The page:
Open Access Government’s Ciara Ruane explores the role of the US National Park Service and explains how it protects the environment across the US

The US National Park Service (NPS) works to preserve the landscape and biodiversity of protected areas of the United States. A government organisation, the NPS collaborates with native tribes, universities, local government, and communities to restore and protect urban and rural environments, as well as educating the public.

The NPS aims to preserve the biodiversity of US National Parks through careful monitoring of ecosystems, the regulation of climate and air quality, and preventing development on National Park sites. In an ever-developing world, the task of preserving ancient wildlands can become increasingly difficult. A single invading species or a decline in an existing one could alter the entire ecosystem of an area, meaning crucial preservation efforts must be made. The NPS states that the preservation of nature is important ‘for its own sake’, for the benefit of human life through the food and medicine biodiversity offers, and for the enjoyment of future generations.

Public engagement

Each year the NPS holds a ‘bioblitz’, challenging citizens to identify as many plant and animal species in their area as they can, creating an informal census of flora and fauna. This works through an app – iNaturalist – which allows people to track and record plant and animal species in their local area and share it into their online database. This aims to create ongoing public engagement with nature and encourage a mindset of research and discovery. Even if the public is unable to identify the species themselves, it is still recorded and can be identified by scientists. NPSpecies is an online database of all known species across US National Parks. It lists the species and information about them and offers the chance to submit potentially undiscovered specimens into their records.

The need to foster public involvement in nature is heavily emphasised by the NPS. Through volunteer work and educational programmes, the NPS aims to get as many people as possible involved with the natural world in their region, including urban areas which may not have easy access to it. On an official level, the NPS monitors not just the species themselves but other factors, which may affect their numbers. Recording water temperatures, weather, and other long-term changes allow them to predict future changes in ecosystems, as well as protect against potentially damaging events.


The NPS also collaborates with other organisations, non-profit, governmental, and local, to share resources and expand research knowledge. Institutes such as the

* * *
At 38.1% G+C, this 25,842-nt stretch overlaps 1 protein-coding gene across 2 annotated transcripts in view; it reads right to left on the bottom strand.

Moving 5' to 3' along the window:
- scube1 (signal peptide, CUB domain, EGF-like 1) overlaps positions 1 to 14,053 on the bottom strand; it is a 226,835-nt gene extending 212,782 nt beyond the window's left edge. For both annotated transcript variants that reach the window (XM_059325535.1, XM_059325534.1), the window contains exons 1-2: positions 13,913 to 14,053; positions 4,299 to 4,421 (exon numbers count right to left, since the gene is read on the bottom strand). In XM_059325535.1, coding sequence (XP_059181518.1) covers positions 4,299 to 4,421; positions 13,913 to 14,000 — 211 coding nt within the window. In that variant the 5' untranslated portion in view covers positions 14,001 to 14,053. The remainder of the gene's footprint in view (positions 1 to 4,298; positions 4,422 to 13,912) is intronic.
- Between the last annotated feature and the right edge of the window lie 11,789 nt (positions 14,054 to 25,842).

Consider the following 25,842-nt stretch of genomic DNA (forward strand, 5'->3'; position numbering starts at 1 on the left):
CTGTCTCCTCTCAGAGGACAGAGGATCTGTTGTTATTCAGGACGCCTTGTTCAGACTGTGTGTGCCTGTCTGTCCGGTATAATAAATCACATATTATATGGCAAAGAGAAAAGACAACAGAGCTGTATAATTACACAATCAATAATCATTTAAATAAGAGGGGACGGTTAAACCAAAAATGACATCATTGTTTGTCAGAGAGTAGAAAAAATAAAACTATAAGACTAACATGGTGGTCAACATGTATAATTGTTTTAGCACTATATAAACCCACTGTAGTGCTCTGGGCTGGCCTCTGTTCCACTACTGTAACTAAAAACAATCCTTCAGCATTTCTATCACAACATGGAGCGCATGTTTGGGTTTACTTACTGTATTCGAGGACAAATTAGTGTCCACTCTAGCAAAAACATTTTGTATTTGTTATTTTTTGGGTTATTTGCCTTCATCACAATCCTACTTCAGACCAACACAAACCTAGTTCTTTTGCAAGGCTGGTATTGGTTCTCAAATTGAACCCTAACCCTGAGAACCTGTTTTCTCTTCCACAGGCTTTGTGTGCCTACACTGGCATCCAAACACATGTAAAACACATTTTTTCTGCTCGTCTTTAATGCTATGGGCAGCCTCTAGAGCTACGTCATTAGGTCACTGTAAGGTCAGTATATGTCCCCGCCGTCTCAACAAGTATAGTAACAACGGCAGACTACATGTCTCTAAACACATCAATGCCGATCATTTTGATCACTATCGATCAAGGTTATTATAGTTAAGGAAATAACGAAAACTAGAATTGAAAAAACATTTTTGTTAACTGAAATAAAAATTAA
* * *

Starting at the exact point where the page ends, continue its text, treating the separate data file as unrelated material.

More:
The University of Maryland and the University of Wyoming work with the NPS, who provide job opportunities and internships for students whilst benefitting from their research and resources. Collaborative research stations provide a unique look into local ecosystems, as well as offering grants. The UW-NPS (University of Wyoming, National Park Service) Research Station funds around 12 projects a year, with this year’s priorities including monitoring wildlife species and assessing the effects of climate change on biodiversity.

During this year the NPS is running several projects to protect specific species, many which include public involvement. A planned excavation of sea turtle nests by biologists in August and September in North Carolina will be open to the public, who will have the opportunity to watch biologists collect eggs, count eggshells and dig up nests, as well as be educated on the species. 2017 is also an important year in terms of fighting potentially damaging legislation from a climatesceptic US administration.

In January, the NPS released its strategy for fighting the effects of climate change on ‘cultural resources’, specifically targeting landmarks, as well as cultural or historically significant areas. Acting Director Michael Reynolds called climate change “the biggest challenge the National Park Service has ever faced”, and identified the need to preserve American history as a priority for the service. The strategy names 4 ‘pillars’ of fighting climate change; science, adaptation, mitigation, and communication. There is an emphasis on education and public awareness, as well as collaboration with institutions and partners. The overall aim is to use significant sites to study how climate change was adapted to in the past and to preserve history for the sake of the future.


Ciara Ruane

Commissioning Editor

Open Access Government



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